Selective serotonin reuptake inhibitors for panic disorder
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How It Works
Selective serotonin reuptake inhibitors (SSRIs) balance brain chemicals (neurotransmitters) by making more serotonin available, which reduces the number and severity of panic attacks associated with panic disorder.
Why It Is Used
SSRIs are frequently the first choice of medication for treating panic disorder and are effective in reducing the number and severity of panic attacks. SSRIs also are effective in reducing anxiety associated with panic attacks and are effective in treating depression and agoraphobia, both of which frequently occur with panic disorder.1
How Well It Works
SSRIs reduce the severity and number of panic attacks as well as anxiety related to anticipating a panic attack.2 You may start to feel better within 1 to 3 weeks of taking an SSRI. But it can take as many as 6 to 8 weeks to see more improvement. If you have questions or concerns about your medicines, or if you do not notice any improvement by 3 weeks, talk to your doctor.
Side effects of SSRIs include:
- Dry mouth.
- Nausea, loss of appetite, and diarrhea.
- Feeling irritable or anxious.
- Problems sleeping.
- Loss of sexual desire or ability.
- Tremor or shaky hands.
- Weight gain.
FDA Advisories. The U.S. Food and Drug Administration (FDA) has issued:
- An advisory on antidepressant medicines and the risk of suicide in children and adults. The FDA does not recommend that people stop using these medicines. Instead, a person taking antidepressants should be watched for warning signs of suicide. This is especially important at the beginning of treatment or when doses are changed.
- A warning about taking triptans, used for headaches, with SSRIs (selective serotonin reuptake inhibitors) or SNRIs (selective serotonin/norepinephrine reuptake inhibitors). Taking these medicines together can cause a very rare but serious condition called serotonin syndrome.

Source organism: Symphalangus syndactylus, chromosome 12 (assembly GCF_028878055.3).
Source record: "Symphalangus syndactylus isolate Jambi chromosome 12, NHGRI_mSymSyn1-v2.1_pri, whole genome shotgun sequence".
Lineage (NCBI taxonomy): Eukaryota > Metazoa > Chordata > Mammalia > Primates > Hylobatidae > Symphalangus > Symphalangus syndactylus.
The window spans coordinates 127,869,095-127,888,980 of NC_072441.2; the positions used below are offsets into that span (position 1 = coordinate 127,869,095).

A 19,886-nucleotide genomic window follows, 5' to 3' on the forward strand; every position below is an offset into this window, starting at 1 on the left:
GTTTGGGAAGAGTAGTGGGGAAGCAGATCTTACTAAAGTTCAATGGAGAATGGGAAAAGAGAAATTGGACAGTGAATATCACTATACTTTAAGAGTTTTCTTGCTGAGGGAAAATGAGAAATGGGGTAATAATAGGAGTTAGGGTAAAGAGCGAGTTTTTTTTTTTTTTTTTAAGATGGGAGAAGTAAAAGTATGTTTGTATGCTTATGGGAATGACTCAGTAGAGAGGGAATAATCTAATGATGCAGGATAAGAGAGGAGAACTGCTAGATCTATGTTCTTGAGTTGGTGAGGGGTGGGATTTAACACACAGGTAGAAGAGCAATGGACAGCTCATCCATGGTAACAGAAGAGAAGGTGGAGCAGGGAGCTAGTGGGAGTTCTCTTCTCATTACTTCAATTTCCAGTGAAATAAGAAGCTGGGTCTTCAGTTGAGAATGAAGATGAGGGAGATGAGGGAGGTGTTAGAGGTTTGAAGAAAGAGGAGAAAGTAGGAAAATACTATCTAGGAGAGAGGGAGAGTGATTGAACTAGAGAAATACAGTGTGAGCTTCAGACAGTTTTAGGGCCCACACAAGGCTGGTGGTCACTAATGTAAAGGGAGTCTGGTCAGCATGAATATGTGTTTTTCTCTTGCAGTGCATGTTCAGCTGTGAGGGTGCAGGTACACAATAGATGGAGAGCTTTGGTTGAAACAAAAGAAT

See Drug Reference for a full list of side effects. (Drug Reference is not available in all systems.)
What To Think About
SSRIs usually are started at low doses and increased gradually. You may start to feel better within 1 to 3 weeks of taking an SSRI. But it can take as many as 6 to 8 weeks to see more improvement. If you have questions or concerns about your medicines, or if you do not notice any improvement by 3 weeks, talk to your doctor. If you experience side effects that won't go away (such as sexual dysfunction), your doctor may change your medication or combine it with another medication to help reduce such side effects.
Never suddenly stop taking antidepressants. The use of any antidepressant should be tapered off slowly and only under the supervision of a doctor. Abruptly stopping antidepressant medications can cause negative side effects or a relapse into a depressive episode or panic disorder.
SSRIs generally have fewer side effects than tricyclic antidepressants, which also are used to treat panic attacks. SSRIs also are safer than tricyclic antidepressants in case of overdose, which makes SSRIs a better treatment choice for people who have thoughts of suicide.
People with liver disease usually require lower doses of SSRIs.
Studies have found daily use of SSRIs may increase the risk of bone fracture in adults over age 50. Talk to your doctor about this risk before taking an SSRI.
SSRIs make bleeding more likely in the upper gastrointestinal tract (stomach and esophagus). Taking SSRIs with NSAIDs (such as Aleve or Advil) makes bleeding even more likely. Taking medicines that control acid in the stomach may help.3
Women who take an SSRI during pregnancy have a slightly higher chance of having a baby with birth defects. If you are pregnant, you and your doctor must weigh the risks of taking an SSRI against the risks of not treating your panic disorder.
- Hollander E, Simeon D (2008). Anxiety disorders. In RE Hales et al., eds., American Psychiatric Publishing Textbook of Clinical Psychiatry, 5th ed., pp. 505–529. Washington, DC: American Psychiatric Publishing.
- Kumar S, Oakley-Browne M (2007). Panic disorder, search date May 2006. Online version of BMJ Clinical Evidence. Available online: http://www.clinicalevidence.com.
- Abajo FJ, Garcia-Rodriguez LA (2008). Risk of upper gastrointestinal tract bleeding associated with selective serotonin reuptake inhibitors and venlafaxine therapy. Archives of General Psychiatry, 65(7): 795–803.
Last Updated: September 16, 2008